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  1. #1

    Default Which perfume houses use a high percentage of naturals?

    Hi everyone

    Apologies if this has been asked before, but I have only been a member for a week! I have a question from a friend who would like to know which perfume houses are noted for using a high proportion of natural ingredients in their formulations - or more than average, say, if there is an average. She is just beginning to dabble in perfume, and I think would be more comfortable starting out with scents featuring naturals, whereas I don't mind either way myself if something smells good!

    From my fuzzy recall of what I have read here and there, I have the impression that Annick Goutal and Jo Malone would be two such companies, also Aftelier and Rich Hippie, and maybe also Sonoma Scent Studio, Roja Dove, Amouage, or Ava Luxe? I am less sure after the first four I mentioned and any suggestions would be appreciated as I am keen to interest this friend in my new-found passion!

  2. #2

    Default Re: Which perfume houses use a high percentage of naturals?

    Creed and Parfumerie Generale and Le Labo are three that I know of.


    PVC and Leather. A Chain and a feather




  3. #3

    Default Re: Which perfume houses use a high percentage of naturals?

    If you type in "natural perfumery" in the search box at the top of the page you will get a rather comprehensive list of companies that produce fragrances for your friend to try.
    Seek not the favor of the multitude; it is seldom got by honest and lawful means. But seek the testimony of few; and number not voices, but weigh them. - Immanuel Kant

  4. #4

    Default Re: Which perfume houses use a high percentage of naturals?

    Thanks to you both for your suggestions. I did do a quick initial google, but didn't recognise the names I was getting back, so I should probably try some different search terms.

  5. #5

    Default Re: Which perfume houses use a high percentage of naturals?

    Serge Lutens, Parfums d'Empire, and Amouage are good examples (relatively).
    Last edited by scentophile; 25th October 2008 at 07:09 AM.

  6. #6

    Default Re: Which perfume houses use a high percentage of naturals?

    As usual basenoters forget their buddy members. I really do not understand why, seeing that I am the only natural perfumer in "the guide" and that I have 3 fragrances with 4 stars.
    Most of the time we do not see what we have just under our eyes.
    Profumo

  7. #7


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    Default Re: Which perfume houses use a high percentage of naturals?

    The SA at Barney's told me Serge Lutens uses a high % of naturals.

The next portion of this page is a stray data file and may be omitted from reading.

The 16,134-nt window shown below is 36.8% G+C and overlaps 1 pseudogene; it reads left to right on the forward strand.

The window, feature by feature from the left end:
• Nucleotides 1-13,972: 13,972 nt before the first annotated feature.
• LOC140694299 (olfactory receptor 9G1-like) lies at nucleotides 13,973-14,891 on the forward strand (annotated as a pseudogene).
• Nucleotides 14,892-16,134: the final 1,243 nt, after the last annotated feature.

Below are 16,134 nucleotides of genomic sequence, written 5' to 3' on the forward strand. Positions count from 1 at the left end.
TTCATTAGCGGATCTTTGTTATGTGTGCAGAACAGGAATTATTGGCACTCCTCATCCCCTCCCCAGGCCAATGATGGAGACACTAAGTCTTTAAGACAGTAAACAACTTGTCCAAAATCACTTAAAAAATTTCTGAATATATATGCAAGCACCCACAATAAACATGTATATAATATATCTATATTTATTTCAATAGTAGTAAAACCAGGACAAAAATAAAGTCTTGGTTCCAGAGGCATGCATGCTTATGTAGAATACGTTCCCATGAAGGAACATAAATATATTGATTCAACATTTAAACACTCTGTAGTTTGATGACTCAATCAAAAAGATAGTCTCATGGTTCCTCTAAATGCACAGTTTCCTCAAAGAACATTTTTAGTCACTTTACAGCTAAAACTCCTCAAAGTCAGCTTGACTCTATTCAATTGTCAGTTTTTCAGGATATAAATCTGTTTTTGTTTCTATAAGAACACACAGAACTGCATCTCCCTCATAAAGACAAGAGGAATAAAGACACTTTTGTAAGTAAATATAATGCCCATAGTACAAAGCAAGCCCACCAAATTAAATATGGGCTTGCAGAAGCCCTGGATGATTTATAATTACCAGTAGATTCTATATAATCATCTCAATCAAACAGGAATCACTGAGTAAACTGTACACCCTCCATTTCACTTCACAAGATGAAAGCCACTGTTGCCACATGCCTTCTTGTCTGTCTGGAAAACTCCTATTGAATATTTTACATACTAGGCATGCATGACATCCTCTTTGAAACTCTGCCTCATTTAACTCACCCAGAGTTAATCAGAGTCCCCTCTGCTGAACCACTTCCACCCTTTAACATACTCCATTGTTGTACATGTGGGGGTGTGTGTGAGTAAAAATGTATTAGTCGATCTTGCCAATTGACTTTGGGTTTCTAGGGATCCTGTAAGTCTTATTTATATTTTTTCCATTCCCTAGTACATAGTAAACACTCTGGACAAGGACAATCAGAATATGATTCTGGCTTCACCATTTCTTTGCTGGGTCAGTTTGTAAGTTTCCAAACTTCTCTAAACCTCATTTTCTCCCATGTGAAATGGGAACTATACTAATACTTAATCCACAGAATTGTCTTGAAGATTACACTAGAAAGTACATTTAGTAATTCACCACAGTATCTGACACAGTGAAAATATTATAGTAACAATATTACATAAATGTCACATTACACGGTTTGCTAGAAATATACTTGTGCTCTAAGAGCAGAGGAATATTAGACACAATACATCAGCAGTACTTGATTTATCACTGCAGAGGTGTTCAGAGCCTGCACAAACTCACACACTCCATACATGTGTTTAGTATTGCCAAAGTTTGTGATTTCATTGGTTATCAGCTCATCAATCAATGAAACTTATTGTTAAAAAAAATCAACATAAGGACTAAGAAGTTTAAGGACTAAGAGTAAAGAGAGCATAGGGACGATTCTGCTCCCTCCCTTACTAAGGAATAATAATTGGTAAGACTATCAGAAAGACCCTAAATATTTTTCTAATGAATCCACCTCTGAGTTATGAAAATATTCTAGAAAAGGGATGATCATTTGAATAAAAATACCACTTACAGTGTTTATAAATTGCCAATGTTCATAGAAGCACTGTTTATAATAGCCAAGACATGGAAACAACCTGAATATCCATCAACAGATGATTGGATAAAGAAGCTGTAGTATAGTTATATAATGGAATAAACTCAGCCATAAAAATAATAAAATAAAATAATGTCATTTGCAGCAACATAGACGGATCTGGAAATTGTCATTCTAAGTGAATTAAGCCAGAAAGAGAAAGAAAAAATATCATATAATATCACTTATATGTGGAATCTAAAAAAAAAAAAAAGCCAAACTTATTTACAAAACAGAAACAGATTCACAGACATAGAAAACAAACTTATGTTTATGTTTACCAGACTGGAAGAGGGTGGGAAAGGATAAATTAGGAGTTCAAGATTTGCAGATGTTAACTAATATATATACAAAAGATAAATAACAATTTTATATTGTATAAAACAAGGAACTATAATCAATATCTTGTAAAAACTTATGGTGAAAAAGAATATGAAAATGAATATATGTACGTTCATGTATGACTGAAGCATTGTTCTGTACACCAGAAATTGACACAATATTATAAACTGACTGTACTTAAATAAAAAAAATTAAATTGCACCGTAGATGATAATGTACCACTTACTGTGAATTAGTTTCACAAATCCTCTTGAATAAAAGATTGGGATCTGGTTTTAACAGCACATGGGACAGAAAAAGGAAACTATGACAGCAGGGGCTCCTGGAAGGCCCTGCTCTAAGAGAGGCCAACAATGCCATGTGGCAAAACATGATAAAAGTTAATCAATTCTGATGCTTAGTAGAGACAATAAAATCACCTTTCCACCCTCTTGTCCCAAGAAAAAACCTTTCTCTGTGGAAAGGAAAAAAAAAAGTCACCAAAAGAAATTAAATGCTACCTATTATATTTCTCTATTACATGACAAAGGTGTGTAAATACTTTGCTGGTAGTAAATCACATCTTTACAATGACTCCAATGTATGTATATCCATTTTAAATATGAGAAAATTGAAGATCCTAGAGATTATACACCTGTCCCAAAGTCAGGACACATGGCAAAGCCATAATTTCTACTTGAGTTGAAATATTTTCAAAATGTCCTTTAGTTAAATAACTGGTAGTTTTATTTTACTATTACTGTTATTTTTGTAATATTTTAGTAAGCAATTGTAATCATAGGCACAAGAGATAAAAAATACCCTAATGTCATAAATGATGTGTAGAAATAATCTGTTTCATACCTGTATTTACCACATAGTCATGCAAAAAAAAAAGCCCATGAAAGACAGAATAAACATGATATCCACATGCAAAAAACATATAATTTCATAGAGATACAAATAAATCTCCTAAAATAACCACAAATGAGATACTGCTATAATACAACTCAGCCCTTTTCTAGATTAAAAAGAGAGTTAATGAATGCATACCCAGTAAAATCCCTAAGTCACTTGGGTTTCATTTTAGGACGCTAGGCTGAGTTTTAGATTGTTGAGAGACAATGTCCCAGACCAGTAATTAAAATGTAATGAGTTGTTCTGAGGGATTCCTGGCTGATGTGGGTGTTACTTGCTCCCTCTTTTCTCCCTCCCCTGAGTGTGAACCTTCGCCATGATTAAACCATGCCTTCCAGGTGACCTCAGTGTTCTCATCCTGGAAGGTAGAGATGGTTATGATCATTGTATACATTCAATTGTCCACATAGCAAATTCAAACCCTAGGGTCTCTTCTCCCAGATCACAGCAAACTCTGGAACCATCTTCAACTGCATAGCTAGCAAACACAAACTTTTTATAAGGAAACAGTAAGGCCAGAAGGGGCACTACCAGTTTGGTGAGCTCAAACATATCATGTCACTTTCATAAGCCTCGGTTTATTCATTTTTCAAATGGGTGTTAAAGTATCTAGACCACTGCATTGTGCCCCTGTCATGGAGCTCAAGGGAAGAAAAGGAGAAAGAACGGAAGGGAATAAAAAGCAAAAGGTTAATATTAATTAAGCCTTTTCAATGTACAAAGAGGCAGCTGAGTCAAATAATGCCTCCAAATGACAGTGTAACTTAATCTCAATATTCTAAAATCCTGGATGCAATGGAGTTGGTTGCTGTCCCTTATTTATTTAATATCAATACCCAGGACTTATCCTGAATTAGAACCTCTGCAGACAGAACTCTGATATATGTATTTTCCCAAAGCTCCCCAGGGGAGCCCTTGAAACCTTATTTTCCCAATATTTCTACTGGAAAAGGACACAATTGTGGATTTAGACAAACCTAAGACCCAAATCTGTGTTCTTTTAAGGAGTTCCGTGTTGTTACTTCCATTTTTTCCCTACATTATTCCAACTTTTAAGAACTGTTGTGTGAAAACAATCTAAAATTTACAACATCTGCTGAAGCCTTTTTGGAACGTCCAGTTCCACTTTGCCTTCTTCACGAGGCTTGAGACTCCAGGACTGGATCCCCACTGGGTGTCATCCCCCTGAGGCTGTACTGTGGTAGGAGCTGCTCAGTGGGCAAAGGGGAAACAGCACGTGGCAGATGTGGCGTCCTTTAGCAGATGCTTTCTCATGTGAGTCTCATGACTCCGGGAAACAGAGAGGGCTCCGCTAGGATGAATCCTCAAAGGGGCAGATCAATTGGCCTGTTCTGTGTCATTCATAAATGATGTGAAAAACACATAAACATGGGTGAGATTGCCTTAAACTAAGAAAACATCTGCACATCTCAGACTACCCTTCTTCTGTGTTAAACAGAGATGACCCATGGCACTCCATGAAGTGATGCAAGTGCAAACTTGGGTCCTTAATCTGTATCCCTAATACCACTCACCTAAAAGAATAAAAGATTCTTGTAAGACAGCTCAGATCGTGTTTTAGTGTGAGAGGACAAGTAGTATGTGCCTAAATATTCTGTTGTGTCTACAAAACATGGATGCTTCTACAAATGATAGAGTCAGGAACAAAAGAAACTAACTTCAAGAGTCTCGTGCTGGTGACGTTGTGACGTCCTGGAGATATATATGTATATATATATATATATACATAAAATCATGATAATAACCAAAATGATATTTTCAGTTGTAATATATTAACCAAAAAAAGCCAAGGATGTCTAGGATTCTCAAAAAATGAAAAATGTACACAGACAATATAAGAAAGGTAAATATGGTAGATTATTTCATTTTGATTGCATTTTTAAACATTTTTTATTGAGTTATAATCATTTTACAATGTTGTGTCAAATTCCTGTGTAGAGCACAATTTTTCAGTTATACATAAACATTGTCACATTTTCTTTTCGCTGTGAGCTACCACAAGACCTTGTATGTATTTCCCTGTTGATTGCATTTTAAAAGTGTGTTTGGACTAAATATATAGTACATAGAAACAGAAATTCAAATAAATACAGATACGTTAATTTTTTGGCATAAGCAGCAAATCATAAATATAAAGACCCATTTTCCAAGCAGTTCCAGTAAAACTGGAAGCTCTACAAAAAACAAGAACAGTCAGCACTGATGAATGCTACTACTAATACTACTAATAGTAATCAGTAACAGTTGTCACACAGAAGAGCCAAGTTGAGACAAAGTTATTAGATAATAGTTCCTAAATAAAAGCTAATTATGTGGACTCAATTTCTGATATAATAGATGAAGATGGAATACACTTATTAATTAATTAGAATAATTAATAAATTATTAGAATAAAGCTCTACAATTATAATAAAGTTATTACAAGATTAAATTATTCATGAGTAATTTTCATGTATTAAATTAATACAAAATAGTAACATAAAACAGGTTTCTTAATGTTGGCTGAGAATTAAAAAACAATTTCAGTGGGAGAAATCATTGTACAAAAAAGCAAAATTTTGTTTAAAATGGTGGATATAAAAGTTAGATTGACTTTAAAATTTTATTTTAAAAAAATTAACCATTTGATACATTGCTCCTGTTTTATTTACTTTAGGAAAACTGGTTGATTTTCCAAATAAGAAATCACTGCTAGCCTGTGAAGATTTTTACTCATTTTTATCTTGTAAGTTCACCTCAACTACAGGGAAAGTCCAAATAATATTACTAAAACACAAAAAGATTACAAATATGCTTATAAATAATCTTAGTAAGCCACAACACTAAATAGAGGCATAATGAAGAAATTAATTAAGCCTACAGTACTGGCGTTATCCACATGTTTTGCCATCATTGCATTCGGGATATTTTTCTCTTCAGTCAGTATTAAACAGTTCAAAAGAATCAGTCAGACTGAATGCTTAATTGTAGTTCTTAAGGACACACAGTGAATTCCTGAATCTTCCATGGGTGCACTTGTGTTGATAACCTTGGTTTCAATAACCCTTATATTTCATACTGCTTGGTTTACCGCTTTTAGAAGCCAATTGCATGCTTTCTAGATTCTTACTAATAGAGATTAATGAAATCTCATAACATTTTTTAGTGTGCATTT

8. #8

    Default Re: Which perfume houses use a high percentage of naturals?

    But are these claims or are they verified facts?

  9. #9

    Default Re: Which perfume houses use a high percentage of naturals?

    Profumo.it makes exceptional all natural perfumes. He is very passionate about it and his work, like him, is full of strength and integrity.

    http://www.profumo.it/perfume/home_english.htm

    If you order from him, remember to tell him you are a basenoter!
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  10. #10

    Default Re: Which perfume houses use a high percentage of naturals?

    Thanks, guys - all those great names give me a lot of scope to advise my friend!

  11. #11

    Default Re: Which perfume houses use a high percentage of naturals?

    Quote Originally Posted by Bigsly View Post
    But are these claims or are they verified facts?
    Agreed! I do know Profumo above is 100% natural when he says so but as far as the others...pure speculation. If I were betting, I'd say NONE of the above companies (except Profumo) use a high percentage of natural ingredients no matter what their advertising drivel says. Now that is speculation too but follow Basenotes back a long while and look at Luca Turin's writings and do some healthy research and I think you'll find what you are looking for.

  12. #12

    Default Re: Which perfume houses use a high percentage of naturals?

    Aftelier and Red Flower are two more "all natural" houses. Of the 3 verified "all natural" ones, Red Flower is the only one I have tried.

    I am pretty sure Miller Harris uses a high percentage of naturals. Regina Harris may also.

  13. #13

    Default Re: Which perfume houses use a high percentage of naturals?

    Ayala Moriel, Rich Hippie are both natural perfumers. Amouage uses a lot of natural resins like frankincense, rock rose and myrrh; after all the house was created to showcase these materials. Parfumerie Generale's creations are supposedly composed of natural essences, they certainly smell like they could be.
    Seek not the favor of the multitude; it is seldom got by honest and lawful means. But seek the testimony of few; and number not voices, but weigh them. - Immanuel Kant

  14. #14

    Default Re: Which perfume houses use a high percentage of naturals?

    Quote Originally Posted by evogel View Post
    If I were betting, I'd say NONE of the above companies (except Profumo) use a high percentage of natural ingredients no matter what their advertising drivel says. Now that is speculation too
    I'm no expert but I bet if a product is advertised as having a high percentage of natural ingredients when in fact it doesn't then the company that makes false and deliberately misleading claim could be held liable for misrepresenting their product... and I'm in no doubt that there would be a gaggle of lawyers falling over each other to file suit.
    Last edited by surreality; 18th September 2008 at 05:00 AM.